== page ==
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Impact of the LA Riots

LA Riots
April 29, 1992 was a significant day in ethnic relations of the city of Los Angeles, California. The previous year’s beating of Rodney King sparked the onslaught of tension in race relations; particularly between African-Americans and Asian-Americans of the city. A specific case that contributed to the unrest among the black community right before the riots and rebellions was the death of fifteen-year old African-American Latasha Harlins. A Korean-American grocery store owner Soon Ja Du accused her of trying to steal a bottle of orange juice and the shooting was recorded by a security camera two weeks before the Rodney King beating. Mrs. Du was convicted of voluntary manslaughter, but instead of eleven years of prison, her sentence was only five years probation, four hundred hours of community service, and a five hundred dollar fine. According to much of the community, this sentence was a seeming indicator of the low value that society places on African-American life.

In 1983, the Los Angeles Human Relations Commissions held hearings in order to address the rudeness of Korean store-owners toward their black customers and attempt to improve relations between the two groups. The Black-Korean Alliance, or BKA, was formed as a result of these hearings. Essentially, this coalition is a group of representatives from the community to facilitate communication and understanding between the two communities. They focused on sponsoring church-related and cultural functions to bring the two groups together.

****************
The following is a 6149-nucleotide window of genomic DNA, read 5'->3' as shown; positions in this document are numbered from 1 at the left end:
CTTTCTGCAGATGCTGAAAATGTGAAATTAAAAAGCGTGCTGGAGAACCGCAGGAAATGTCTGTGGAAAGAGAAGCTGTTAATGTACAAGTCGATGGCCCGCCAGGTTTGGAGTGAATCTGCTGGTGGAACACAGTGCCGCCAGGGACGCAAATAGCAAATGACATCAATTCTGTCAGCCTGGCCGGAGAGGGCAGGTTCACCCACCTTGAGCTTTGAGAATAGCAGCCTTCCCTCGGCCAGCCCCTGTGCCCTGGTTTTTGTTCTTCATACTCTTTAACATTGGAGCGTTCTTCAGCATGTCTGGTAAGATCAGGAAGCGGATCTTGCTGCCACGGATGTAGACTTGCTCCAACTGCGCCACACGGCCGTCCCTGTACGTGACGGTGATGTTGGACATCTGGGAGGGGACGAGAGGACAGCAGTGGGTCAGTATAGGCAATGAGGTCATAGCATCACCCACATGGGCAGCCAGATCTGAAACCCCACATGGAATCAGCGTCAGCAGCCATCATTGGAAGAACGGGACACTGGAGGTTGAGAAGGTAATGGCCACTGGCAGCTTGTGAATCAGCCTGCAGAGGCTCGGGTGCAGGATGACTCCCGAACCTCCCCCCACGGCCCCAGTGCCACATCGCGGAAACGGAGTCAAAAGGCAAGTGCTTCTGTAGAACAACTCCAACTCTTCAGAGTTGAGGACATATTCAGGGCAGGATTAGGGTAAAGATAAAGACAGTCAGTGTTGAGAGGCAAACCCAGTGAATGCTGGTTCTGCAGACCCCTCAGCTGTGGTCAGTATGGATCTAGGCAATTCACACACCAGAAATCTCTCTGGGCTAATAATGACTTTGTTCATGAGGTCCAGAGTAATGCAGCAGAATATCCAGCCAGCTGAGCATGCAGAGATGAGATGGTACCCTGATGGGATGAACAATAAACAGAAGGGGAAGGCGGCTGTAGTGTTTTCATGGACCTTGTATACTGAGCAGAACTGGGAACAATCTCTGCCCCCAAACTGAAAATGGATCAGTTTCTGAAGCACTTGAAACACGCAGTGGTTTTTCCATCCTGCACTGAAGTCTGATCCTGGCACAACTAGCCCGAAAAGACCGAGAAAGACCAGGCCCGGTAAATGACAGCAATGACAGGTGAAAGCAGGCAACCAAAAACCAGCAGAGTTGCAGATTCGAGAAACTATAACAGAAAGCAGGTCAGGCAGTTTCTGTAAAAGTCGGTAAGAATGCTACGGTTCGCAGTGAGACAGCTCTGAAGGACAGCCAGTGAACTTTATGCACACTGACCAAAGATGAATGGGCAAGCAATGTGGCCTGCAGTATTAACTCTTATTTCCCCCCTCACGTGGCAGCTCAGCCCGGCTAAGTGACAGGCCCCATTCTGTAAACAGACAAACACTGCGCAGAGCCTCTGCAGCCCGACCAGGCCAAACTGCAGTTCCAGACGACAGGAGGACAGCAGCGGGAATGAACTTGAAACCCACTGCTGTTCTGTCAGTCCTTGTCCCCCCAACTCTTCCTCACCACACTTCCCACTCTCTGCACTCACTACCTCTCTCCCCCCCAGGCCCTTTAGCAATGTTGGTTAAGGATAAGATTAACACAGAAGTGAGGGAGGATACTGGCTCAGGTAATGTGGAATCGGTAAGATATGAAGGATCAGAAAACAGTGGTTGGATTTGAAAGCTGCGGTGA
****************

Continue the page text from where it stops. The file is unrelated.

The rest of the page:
Apparently these pre-riot efforts were not effective, as they resulted in the eruption of racial chaos on April 29, 1992. The actual beating of Rodney King in 1991 indicated an immensely high level of racial tension among the black community, but one year later, the verdict the sent an even stronger message of negativity to the ethnic community of Los Angeles. Six days later when the riots and rebellions were over, there were 42 murders, 700 buildings destroyed by fire, and almost $1 billion in property damage. The racial breakdown of people arrested was as follows: 51% Latinos, 38% black, 9% Anglos, and 2% Asian Americans or "other." The small percentage of Asian-Americans can be contributed to the fact that it was primarily Korean merchants who suffered the most property damage. Nearly three-fourths of the damaged businesses were Korean.

Today, race relations between the African-American and the Korean communities in Los Angeles continue to be an issue. Ever since that horrific day of April 29, 1992, the Korean community has not forgotten the immense destruction that hit their shops, homes, and hearts. Because the Koreans were considered to be the victims in this situation, the bulk of the literature focuses on their perspective and how they can improve their relationship with the African-American community. Although the gap of nine years is seemingly sufficient for the groups to forgive and forget, much of the Los Angeles Korean community continues to remember Sa yi goo and focus on how to make sure that people do not forget what they suffered.